Elbow Beach

Swimming and bodysurfing are great at this beach, which is bordered by the prime strand of sand reserved for guests of the Elbow Beach Hotel on the left, and the ultra-exclusive Coral Beach Club beach area on the right. It's a pleasant setting for a late-evening stroll, with the lights from nearby hotels dancing on the water, but the romance dissipates in daylight, when the beach is noisy and crowded. Groups also gather here to play football and volleyball. Protective coral reefs make the waters some of the safest on the island, and a good choice for families. A lunch wagon sometimes sells fast food and cold drinks during the day, and Mickey's Beach Bar (part of the Elbow Beach Hotel) is open for lunch and dinner, though it may be difficult to get a table. Amenities: parking (free); water sports. Best for: snorkeling; swimming; walking.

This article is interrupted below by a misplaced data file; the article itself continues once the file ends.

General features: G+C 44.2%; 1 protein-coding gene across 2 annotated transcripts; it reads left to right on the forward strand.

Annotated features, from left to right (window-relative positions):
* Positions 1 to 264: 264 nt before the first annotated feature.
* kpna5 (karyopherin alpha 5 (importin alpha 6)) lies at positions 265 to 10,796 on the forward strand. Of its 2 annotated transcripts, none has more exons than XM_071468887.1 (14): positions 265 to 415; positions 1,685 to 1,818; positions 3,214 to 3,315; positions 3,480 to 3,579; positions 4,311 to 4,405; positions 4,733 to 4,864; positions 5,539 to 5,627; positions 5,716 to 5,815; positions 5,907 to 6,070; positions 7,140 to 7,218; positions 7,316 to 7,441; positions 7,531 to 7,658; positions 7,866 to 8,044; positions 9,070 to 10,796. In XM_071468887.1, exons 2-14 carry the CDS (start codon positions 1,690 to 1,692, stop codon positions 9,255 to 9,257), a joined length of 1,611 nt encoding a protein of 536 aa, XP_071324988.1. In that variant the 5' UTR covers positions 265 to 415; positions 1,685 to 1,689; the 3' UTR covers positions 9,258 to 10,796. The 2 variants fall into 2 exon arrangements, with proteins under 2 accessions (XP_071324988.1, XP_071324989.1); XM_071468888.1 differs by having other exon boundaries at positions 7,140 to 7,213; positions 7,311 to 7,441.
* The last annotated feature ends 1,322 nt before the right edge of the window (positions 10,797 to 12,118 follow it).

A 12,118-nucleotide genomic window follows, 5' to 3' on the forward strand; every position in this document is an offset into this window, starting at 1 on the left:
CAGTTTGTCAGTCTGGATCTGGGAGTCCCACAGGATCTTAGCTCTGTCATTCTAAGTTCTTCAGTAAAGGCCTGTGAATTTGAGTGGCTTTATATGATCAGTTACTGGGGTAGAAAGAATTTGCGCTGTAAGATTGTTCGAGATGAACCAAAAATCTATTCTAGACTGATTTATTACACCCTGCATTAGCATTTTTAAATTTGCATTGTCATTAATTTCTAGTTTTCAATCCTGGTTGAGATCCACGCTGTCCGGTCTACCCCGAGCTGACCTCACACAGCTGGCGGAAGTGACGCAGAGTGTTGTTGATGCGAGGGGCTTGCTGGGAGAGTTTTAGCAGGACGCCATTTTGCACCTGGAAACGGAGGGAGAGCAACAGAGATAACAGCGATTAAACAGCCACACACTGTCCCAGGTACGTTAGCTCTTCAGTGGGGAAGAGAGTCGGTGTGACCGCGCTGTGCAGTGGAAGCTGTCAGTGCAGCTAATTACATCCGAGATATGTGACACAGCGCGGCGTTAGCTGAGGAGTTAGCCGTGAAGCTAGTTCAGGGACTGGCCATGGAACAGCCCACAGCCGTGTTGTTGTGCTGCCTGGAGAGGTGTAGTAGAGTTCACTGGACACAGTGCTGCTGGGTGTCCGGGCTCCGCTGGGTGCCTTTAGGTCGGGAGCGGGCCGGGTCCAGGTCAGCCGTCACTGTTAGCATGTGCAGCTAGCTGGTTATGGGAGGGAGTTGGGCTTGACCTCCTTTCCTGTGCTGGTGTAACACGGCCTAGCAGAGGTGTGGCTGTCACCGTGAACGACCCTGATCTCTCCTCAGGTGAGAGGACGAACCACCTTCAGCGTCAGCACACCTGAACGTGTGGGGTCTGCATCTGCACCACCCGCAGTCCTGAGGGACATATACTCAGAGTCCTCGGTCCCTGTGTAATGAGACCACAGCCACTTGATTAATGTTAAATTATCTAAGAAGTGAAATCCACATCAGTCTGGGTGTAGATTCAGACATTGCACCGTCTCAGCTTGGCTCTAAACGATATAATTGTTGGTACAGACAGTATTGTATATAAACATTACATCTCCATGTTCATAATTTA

Hamilton,